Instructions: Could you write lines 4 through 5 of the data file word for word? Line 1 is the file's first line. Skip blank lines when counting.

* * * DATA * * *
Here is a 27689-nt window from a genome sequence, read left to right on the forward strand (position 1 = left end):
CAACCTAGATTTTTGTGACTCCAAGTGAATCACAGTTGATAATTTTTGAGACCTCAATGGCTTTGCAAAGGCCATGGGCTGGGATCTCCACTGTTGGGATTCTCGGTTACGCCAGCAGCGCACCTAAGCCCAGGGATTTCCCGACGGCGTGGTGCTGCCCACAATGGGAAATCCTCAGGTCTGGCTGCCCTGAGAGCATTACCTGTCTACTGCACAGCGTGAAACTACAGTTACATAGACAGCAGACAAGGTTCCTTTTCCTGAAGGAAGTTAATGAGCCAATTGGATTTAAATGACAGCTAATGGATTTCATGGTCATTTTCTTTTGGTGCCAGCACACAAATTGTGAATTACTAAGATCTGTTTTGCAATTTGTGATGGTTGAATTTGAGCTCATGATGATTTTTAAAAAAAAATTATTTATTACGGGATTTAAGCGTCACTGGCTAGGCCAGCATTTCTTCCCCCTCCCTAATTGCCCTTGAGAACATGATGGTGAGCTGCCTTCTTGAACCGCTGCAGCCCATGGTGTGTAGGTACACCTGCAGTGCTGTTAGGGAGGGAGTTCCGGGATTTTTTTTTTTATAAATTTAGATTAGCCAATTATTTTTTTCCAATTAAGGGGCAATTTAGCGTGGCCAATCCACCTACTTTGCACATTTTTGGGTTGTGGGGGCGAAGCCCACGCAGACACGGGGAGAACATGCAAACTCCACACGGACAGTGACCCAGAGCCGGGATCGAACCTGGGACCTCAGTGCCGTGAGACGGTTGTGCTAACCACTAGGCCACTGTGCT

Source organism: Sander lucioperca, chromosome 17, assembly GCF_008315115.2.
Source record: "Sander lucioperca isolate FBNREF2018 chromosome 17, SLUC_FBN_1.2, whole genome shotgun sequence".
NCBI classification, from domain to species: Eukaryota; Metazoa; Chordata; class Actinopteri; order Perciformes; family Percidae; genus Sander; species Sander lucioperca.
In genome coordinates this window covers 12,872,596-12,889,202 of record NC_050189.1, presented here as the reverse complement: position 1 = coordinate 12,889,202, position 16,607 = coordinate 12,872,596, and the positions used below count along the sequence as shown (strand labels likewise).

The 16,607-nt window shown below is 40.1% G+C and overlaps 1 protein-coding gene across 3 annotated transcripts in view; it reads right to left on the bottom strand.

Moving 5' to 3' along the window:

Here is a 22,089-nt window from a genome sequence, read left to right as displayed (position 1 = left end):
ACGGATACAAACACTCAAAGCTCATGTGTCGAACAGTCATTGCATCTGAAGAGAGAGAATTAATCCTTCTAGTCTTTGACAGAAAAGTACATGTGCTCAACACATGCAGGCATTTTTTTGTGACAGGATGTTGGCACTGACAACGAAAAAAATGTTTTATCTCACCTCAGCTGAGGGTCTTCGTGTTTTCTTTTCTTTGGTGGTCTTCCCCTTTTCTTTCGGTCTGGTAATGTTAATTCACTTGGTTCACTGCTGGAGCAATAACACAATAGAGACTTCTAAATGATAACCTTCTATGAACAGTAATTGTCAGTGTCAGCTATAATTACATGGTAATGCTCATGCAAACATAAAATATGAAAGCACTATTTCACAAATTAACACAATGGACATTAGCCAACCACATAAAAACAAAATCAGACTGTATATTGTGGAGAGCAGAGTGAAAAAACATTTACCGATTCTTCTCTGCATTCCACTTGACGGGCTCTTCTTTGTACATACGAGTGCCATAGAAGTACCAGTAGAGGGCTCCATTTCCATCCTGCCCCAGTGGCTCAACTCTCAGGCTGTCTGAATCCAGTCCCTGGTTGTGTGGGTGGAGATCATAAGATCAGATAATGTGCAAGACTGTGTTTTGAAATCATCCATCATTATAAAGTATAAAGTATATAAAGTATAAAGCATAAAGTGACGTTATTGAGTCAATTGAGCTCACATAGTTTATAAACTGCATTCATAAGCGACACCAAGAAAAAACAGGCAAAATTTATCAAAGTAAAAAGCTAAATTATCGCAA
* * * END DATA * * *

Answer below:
Source record: "Sander lucioperca isolate FBNREF2018 chromosome 17, SLUC_FBN_1.2, whole genome shotgun sequence".
NCBI classification, from domain to species: Eukaryota; Metazoa; Chordata; class Actinopteri; order Perciformes; family Percidae; genus Sander; species Sander lucioperca.